7. What exactly did you expect to get out of the Big Trash Animal project at the very beginning? And did this change in the meantime?

In the beginning (although the concept was the same as today), I used to be concerned for the aesthetics, how pleasing it is, in order to captivate the viewer’s attention. Although I still do that today, I’m more confident or comfortable to create something not so aesthetically consensual; but I do think it is worth it because I still believe in the idea.

8. Your art combines the ugly side of humanity with beauty through vivid colours and realist representations of animals. Why are animals chosen as the representatives of your ideas and warnings about over-consumption and climate change?

Big Trash Animals is a series of artworks that aims to draw attention to a current problem that is likely to be forgotten, become trivial or a necessary evil. The problem involves waste production, materials that are not reused, pollution and its effect on the planet. The idea is to depict nature itself, in this case animals, out of materials that are responsible for its destruction. Animals are the direct way to make a portrait of Nature, because they have expressions, movement, feelings and act in a way that can raise our awareness.

Iberian Lynx installation by Bordalo II in Parque das Nações, Lisbon - Picture taken by Artrootz

9. It is since 2012 that you have been creating these sculptures across multiple continents and countries. Is there an installation that you would consider your personal favourite? And if yes, we would like to know why ☺

My favorite is not part of a Big Trash Animal, it is a gift made from a trash container and all the trash that was around it. It was done for Christmas a few years ago, it’s the top of the meaning of my work: consumerism vs. waste. It was one of the first artworks that I created without caring about public reaction and going straight to the point of consumerism during Christmas, which is a time of year that gives me mixed feelings usually.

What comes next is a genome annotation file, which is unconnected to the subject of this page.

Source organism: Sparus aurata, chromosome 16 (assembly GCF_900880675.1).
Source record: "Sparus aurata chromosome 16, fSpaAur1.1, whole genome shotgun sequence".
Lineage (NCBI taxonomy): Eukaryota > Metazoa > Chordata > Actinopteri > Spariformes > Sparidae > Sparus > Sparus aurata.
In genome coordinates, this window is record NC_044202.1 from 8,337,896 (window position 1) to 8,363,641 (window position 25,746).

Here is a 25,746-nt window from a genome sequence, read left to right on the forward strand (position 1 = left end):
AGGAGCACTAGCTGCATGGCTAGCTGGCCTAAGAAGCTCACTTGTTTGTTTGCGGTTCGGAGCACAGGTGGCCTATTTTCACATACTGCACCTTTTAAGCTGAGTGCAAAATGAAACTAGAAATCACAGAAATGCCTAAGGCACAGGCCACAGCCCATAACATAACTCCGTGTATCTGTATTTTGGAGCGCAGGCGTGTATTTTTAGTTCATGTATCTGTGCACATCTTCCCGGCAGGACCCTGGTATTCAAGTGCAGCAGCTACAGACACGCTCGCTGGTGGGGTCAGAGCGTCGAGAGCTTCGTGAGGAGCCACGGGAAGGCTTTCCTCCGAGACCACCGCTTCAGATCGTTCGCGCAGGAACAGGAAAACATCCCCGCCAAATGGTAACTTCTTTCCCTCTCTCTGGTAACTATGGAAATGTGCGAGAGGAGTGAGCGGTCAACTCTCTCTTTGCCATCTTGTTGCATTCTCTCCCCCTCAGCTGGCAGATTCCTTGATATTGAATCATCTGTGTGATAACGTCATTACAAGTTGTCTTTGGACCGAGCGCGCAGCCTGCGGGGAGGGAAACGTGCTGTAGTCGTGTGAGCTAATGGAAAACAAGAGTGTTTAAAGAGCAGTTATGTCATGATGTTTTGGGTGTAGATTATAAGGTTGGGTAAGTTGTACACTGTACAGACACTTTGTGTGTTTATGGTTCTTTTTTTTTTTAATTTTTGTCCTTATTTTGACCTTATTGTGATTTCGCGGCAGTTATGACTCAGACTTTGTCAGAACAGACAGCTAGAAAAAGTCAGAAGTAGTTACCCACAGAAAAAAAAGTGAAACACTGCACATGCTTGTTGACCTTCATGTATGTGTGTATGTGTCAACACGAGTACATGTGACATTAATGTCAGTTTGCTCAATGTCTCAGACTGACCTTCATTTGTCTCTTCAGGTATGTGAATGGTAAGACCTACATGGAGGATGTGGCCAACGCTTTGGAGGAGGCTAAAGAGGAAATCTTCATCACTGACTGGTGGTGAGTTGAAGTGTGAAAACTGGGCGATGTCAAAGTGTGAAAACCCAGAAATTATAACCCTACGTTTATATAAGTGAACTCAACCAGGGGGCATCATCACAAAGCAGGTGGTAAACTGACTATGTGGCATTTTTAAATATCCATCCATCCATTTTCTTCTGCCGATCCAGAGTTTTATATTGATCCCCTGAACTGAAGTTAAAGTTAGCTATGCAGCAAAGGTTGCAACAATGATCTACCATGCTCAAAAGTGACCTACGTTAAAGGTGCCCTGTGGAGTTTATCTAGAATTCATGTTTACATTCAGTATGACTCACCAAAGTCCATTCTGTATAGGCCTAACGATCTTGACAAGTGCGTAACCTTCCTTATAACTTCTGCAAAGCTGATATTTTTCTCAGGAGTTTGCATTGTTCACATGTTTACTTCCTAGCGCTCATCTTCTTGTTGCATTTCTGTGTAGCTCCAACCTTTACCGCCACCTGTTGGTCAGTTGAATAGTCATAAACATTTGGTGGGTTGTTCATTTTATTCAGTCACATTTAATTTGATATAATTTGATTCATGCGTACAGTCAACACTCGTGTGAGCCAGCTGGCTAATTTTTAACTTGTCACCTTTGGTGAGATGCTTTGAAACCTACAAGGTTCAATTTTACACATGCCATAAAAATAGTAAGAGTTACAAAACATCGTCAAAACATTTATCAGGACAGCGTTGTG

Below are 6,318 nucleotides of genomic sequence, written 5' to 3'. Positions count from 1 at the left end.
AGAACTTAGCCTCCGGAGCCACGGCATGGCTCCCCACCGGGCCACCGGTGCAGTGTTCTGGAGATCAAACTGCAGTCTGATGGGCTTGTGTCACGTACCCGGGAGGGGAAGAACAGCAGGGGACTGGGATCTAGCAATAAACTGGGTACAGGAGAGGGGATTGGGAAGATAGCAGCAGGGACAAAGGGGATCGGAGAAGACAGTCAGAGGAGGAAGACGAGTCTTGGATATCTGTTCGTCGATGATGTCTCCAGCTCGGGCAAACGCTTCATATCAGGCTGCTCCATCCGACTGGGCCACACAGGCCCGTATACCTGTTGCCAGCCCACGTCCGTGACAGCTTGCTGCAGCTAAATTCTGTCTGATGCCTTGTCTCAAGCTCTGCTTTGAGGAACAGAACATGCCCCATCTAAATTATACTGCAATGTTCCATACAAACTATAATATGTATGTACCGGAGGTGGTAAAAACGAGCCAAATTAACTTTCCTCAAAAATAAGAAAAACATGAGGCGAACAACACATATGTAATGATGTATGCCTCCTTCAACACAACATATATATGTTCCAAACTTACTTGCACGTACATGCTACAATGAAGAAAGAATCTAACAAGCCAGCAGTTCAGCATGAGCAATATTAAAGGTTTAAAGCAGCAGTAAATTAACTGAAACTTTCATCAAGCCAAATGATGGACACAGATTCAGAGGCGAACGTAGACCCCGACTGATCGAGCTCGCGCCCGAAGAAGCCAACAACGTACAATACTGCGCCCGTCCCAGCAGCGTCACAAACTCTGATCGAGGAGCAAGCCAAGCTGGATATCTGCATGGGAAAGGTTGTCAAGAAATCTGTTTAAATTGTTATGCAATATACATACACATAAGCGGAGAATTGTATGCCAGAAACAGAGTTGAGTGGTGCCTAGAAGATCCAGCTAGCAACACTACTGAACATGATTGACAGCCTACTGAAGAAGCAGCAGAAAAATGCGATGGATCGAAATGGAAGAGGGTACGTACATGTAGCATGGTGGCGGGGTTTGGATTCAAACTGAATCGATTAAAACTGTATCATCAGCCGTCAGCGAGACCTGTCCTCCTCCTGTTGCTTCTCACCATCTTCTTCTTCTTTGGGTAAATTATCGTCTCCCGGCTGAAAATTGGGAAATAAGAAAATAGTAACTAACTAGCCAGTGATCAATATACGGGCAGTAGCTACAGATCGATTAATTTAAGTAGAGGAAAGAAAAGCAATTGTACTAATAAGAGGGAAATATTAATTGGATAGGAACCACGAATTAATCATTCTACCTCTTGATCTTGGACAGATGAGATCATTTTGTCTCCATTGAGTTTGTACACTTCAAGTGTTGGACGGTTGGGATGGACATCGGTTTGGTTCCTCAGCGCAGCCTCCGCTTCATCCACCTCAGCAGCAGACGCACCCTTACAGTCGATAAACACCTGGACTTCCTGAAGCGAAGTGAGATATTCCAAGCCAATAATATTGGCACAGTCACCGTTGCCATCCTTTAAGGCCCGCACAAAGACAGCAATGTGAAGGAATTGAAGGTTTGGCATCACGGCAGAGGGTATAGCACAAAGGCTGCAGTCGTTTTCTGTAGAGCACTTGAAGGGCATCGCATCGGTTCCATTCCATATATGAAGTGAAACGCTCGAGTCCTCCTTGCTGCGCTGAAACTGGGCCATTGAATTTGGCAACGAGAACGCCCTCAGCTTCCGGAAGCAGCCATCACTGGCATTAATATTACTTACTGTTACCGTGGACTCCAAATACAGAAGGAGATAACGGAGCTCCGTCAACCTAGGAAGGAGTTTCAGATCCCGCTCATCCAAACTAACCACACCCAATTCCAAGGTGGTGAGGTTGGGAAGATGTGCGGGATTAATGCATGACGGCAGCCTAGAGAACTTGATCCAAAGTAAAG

Portrait of Bordalo II @ Lisbon Studio 2018 - photo by Miguel Portelinha

10. People often say that a mixture of talent, luck and perseverance leads to success. Which factors do you believe have had a big impact and contribution to the success of the Waste animal project? What was the trigger and the message behind it?

That mixture undoubtedly is the key, but nowadays social media (even if many times it has an evil role) is a great tool for exposing artistic content. The animal sculptures are built with end-of-life materials: the majority found in wastelands, abandoned factories or randomly and some are obtained from companies that are going through a recycling process. Damaged bumpers, burnt garbage cans, tires and appliances are just some of the objects that can be identified when you go into detail. They are camouflaging the result of our habits with little ecological and social awareness.

Portrait 2 of Bordalo II @ Lisbon Studio 2018 - photo by Miguel Portelinha

11. You are getting more and more popular, especially the animal installations for the “Wild Wild Waste Project” got lots of attention. When did you exactly realise you are one of the big fish in today’s art scene? And did you expect this successful outcome?